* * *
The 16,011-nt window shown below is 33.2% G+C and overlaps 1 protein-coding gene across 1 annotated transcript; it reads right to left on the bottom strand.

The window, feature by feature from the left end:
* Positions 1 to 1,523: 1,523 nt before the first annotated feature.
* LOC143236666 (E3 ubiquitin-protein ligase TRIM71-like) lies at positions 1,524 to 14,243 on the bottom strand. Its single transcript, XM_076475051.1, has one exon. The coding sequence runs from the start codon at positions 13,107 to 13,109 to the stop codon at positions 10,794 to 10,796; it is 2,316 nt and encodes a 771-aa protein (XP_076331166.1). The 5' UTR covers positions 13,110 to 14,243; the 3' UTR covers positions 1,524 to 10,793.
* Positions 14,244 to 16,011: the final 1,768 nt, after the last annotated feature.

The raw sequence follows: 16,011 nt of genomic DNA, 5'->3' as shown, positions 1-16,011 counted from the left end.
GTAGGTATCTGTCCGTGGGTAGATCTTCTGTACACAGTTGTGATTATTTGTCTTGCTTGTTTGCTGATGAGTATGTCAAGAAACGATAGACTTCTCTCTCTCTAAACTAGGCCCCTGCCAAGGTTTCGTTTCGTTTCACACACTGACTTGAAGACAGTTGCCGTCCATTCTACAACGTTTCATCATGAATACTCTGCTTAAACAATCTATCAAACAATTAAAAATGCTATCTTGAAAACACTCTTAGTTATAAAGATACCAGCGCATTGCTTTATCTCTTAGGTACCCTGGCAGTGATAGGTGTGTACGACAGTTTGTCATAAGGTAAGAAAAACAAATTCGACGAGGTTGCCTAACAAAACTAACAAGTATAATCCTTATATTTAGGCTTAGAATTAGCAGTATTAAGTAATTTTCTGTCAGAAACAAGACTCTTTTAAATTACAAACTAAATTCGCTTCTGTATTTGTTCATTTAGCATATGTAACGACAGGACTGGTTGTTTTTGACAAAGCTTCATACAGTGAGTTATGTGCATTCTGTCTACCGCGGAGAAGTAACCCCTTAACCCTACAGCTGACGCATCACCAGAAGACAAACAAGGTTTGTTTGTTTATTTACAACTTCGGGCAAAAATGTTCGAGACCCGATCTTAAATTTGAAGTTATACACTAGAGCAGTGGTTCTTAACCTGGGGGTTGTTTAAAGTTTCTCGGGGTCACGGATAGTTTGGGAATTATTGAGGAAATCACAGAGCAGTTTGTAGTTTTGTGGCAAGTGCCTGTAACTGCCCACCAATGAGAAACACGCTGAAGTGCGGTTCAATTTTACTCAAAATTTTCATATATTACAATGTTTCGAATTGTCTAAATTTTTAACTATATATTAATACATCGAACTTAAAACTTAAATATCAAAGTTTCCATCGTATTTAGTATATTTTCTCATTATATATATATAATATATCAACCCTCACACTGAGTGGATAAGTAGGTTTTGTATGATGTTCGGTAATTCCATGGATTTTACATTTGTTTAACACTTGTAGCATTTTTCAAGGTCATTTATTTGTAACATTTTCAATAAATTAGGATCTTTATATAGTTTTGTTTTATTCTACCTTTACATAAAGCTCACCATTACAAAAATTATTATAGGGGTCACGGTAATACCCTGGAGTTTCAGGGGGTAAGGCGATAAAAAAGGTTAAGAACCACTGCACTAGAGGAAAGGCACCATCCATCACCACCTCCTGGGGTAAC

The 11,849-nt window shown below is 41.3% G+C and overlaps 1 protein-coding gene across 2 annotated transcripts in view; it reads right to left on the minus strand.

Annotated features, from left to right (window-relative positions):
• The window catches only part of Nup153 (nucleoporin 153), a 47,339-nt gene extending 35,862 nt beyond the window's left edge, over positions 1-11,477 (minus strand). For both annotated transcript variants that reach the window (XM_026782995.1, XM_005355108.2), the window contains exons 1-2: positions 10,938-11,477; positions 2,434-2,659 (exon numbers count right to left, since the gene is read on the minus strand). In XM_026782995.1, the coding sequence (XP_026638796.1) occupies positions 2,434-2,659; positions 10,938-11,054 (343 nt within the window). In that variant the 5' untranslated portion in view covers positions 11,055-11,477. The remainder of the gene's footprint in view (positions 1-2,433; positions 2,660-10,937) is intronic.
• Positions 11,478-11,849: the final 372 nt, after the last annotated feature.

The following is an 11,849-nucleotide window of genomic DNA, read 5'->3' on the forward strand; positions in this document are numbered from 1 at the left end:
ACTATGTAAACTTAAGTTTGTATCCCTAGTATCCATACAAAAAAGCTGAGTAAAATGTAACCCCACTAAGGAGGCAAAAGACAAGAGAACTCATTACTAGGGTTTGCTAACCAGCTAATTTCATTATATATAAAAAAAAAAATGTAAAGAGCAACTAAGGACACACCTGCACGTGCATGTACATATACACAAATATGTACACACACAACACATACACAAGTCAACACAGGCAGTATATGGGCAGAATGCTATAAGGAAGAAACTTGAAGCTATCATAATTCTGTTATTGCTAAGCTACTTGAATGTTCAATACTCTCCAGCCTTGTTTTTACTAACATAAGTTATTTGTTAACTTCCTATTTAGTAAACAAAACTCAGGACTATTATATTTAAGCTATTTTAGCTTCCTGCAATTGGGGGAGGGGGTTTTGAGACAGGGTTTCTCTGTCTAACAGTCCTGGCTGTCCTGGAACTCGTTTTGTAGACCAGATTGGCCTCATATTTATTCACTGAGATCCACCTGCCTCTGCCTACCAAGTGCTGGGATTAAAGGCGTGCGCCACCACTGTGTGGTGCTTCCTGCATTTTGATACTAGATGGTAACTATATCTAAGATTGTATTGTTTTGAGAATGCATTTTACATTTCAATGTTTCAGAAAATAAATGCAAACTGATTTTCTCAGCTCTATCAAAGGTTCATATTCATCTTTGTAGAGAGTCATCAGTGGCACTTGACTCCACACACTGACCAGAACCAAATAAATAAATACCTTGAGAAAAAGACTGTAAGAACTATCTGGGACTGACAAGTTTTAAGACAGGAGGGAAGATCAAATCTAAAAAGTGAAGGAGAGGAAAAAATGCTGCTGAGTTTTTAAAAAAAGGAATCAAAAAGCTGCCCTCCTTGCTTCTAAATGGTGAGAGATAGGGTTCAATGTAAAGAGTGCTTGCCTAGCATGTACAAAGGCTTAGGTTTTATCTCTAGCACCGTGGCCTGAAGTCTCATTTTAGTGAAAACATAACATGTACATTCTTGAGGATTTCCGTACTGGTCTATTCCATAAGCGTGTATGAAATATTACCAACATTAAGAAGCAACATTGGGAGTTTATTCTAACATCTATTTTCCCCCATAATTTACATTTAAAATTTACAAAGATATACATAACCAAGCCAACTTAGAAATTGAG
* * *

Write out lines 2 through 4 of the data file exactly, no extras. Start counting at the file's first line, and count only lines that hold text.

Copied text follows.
The window, feature by feature from the left end:
* Positions 1 to 1,523: 1,523 nt before the first annotated feature.
* LOC143236666 (E3 ubiquitin-protein ligase TRIM71-like) lies at positions 1,524 to 14,243 on the bottom strand. Its single transcript, XM_076475051.1, has one exon. The coding sequence runs from the start codon at positions 13,107 to 13,109 to the stop codon at positions 10,794 to 10,796; it is 2,316 nt and encodes a 771-aa protein (XP_076331166.1). The 5' UTR covers positions 13,110 to 14,243; the 3' UTR covers positions 1,524 to 10,793.